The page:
Virtual Care Innovation by Canadian Internists
Now and Looking Forward

Join us for this free, accredited educational activity.

Virtual Care Innovation by Canadian Internists – Now and Looking Forward
January 20, 2021, 12:00-1:30pm Eastern Time

Overall Learning Objectives:

  • Summarize innovations in virtual care in Canada and apply lessons learned to one’s own practice.
  • Anticipate and mitigate challenges in implementing virtual care.
  • Discuss the future of virtual care.

PRESENTATIONS

They call us Innovators: Repurposing simple ideas in patient-centred ways to develop, deploy and continuously improve the virtual LHSC Urgent COVID-19 Care Clinic (LUC3) – Dr. Erin Spicer, LHSC University Hospital

Learning Objectives:

  • Plan for the flexibility and stakeholder engagement needed to facilitate timely responses to changing patient needs.
  • Employ quality improvement strategies to continuously measure and enhance patients’ experiences and outcomes.
  • Predict and mitigate challenges (funding, remuneration, staffing) in developing and deploying a virtual clinic.

Virtual Care in GIM: A “Rapid” Experience – Dr. Steven Wong, St. Joseph’s Healthcare Hamilton

Learning Objectives:

  • Analyze workflow impact of virtual care on patient care.
  • Identify areas where virtual care can be integrated into a GIM practice.

The Complex Care Hub: A Canadian Hospital at Home program for Patients with Complex Medical Conditions and Vulnerable Older Adults – Dr. Michelle Grinman, University of Calgary

Learning Objectives:

  • Briefly describe the Complex Care Hub Program
  • Highlight the challenges and successes of implementing and maintaining the program

MOC ACCREDITATION

The live session Virtual Care Innovation by Canadian Internists – Now and Looking Forward is an educational activity approved as an Accredited Group Learning Activity under Section 1 of the Framework of Continuing Professional Development options as defined by the Maintenance of Certification Program of the Royal College of Physicians and Surgeons of Canada. As an accredited provider, CSIM has approved this program for 1.5 credit hours.

Please note:

Dr. Michelle Grinman

Dr. Grinman is a Clinical Associate Professor, General Internal Medicine specialist and health services researcher at the University of Calgary. She has a Masters in Public Health from Johns Hopkins University and a Quality Improvement certificate from the IDEAS program, based on Intermountain Health Curriculum.

She also currently serves as the Medical Lead for the Seniors, Palliative and Continuing Care portfolio in the Calgary Zone for the provincial regional health authority (Alberta Health Services (AHS)) and as the Medical Director for the Complex Care Hub Program in Calgary which is a Hospital at Home with intensive case management.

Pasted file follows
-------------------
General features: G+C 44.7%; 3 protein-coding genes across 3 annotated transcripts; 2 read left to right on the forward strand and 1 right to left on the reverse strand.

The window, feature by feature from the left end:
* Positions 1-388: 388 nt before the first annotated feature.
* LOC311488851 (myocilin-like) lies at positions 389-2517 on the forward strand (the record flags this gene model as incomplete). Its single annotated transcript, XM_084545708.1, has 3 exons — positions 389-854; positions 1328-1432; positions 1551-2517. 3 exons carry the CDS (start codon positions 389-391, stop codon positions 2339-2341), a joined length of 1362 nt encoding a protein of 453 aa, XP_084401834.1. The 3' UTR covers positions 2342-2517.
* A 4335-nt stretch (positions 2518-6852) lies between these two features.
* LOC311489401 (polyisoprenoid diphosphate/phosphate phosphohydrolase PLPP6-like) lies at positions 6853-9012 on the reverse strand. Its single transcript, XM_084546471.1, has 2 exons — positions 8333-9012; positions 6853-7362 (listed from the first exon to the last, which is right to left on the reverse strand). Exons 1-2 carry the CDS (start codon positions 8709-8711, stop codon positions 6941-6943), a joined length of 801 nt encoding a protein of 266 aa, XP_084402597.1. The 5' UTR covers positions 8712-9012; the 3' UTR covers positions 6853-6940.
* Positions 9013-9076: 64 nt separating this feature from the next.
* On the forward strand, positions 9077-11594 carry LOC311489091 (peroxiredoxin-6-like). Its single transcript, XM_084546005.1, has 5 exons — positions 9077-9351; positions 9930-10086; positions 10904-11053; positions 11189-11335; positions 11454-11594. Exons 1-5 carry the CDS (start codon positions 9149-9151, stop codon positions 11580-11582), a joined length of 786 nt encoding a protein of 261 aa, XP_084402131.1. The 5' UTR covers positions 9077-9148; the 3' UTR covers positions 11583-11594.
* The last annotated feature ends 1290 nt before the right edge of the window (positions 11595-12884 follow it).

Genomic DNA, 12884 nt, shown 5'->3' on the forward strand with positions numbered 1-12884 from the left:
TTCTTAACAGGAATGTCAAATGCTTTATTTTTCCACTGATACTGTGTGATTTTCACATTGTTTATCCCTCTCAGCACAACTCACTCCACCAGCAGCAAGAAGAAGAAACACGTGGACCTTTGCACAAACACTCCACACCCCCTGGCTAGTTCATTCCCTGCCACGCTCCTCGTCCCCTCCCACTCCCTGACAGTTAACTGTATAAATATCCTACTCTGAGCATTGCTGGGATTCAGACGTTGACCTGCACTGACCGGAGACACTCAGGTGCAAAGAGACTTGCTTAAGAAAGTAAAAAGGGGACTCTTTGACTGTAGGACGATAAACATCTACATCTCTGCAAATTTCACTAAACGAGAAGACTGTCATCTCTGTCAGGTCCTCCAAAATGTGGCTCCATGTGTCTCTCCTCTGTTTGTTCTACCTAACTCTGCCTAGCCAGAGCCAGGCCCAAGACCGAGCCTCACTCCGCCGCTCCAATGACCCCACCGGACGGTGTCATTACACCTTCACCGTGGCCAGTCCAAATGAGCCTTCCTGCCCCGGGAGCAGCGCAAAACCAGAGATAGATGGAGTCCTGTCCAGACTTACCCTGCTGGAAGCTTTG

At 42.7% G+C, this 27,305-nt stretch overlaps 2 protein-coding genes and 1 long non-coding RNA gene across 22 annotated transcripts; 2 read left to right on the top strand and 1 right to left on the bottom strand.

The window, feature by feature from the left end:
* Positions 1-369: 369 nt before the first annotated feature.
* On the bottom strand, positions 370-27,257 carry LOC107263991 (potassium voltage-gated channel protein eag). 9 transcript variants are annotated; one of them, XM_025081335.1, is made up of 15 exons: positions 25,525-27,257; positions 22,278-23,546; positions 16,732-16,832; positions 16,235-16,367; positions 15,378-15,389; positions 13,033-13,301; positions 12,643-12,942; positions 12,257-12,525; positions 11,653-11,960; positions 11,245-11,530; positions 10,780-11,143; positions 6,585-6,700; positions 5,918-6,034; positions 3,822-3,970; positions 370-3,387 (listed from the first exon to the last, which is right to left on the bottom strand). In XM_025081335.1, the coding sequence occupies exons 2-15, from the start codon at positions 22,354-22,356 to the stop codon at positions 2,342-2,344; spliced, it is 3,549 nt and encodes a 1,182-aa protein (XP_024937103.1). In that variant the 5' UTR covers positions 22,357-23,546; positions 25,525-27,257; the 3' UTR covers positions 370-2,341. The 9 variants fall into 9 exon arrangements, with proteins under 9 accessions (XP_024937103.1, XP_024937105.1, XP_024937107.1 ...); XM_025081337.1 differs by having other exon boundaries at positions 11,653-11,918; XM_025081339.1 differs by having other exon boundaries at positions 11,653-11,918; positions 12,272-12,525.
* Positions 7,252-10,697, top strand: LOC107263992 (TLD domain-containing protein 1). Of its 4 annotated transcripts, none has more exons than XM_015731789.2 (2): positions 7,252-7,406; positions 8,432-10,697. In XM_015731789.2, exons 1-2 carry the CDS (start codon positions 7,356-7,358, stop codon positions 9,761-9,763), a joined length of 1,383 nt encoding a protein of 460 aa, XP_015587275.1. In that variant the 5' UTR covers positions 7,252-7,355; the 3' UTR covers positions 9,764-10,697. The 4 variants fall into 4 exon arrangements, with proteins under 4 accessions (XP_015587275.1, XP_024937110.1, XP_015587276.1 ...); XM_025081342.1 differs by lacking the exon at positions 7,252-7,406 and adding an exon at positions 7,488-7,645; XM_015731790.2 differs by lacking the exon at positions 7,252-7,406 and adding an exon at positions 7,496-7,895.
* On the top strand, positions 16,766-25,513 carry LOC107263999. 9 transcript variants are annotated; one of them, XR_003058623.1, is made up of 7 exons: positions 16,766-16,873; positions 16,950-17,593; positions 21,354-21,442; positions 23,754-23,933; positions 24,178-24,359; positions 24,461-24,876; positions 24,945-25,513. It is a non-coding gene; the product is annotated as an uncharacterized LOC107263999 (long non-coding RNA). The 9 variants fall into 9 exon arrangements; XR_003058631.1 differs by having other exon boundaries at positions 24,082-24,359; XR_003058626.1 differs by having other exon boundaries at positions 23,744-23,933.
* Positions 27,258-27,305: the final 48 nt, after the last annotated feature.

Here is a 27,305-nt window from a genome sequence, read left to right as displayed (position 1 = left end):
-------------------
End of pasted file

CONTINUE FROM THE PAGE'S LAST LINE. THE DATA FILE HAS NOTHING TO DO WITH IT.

Throughout her career, Dr. Grinman has led various projects to improve access of vulnerable populations to healthcare services. This has ranged from humanitarian programs in South America, quality improvement / capacity-building programs for Toronto’s long-term care homes, and the creation of the Complex Care Hub program at two hospitals in Calgary. During the COVID-19 pandemic, she has also become one of the AHS leaders for bringing digital remote patient monitoring to the organization and in planning for the development of a provincial Virtual Hospital program.

Dr. Erin Spicer

Dr. Erin Spicer is an early career Clinician-Researcher having joined the division of General Internal Medicine at Western University (UWO) in July 2018. She holds the rank of Assistant Professor in the Department of Medicine and is an Associate Scientist within the Lawson Research Institute.

Dr. Spicer completed a Master’s degree in Biology from the University of Waterloo before attending the University of Toronto where she obtained her medical degree in 2013. She subsequently completed her Internal Medicine training, as well as her Fellowship in General Internal Medicine at UWO. In 2017-2018, she also completed a Master’s of Science degree specializing in Quality Improvement and Patient Safety from the Institute for Health Promotion, Management and Evaluation (IHPME) at the University of Toronto. Upon graduation, she was recruited to join the IHPME faculty and now also holds the rank of Assistant Professor at the University of Toronto.  Her research interests centre around perioperative and inpatient safety, as well as iatrogenic causes of post-hospital frailty. She is a co-lead for the LHSC Urgent COVID-19 Care Clinic (LUC3).

Dr. Steven Wong

Dr. Steven Wong is a FRCPC General Internal Medicine specialist at McMaster University engaged in medical education at large, with a specific focus in Health Informatics and Clinical Informatics.

Dr. Wong has experience with various informatics projects from implementation of an institution-wide electronic health record, virtual care, and eConsultation tools in GIM.

His research interests include algorithmic data extraction, analysis, and data-informed healthcare as part of a Learning Health System.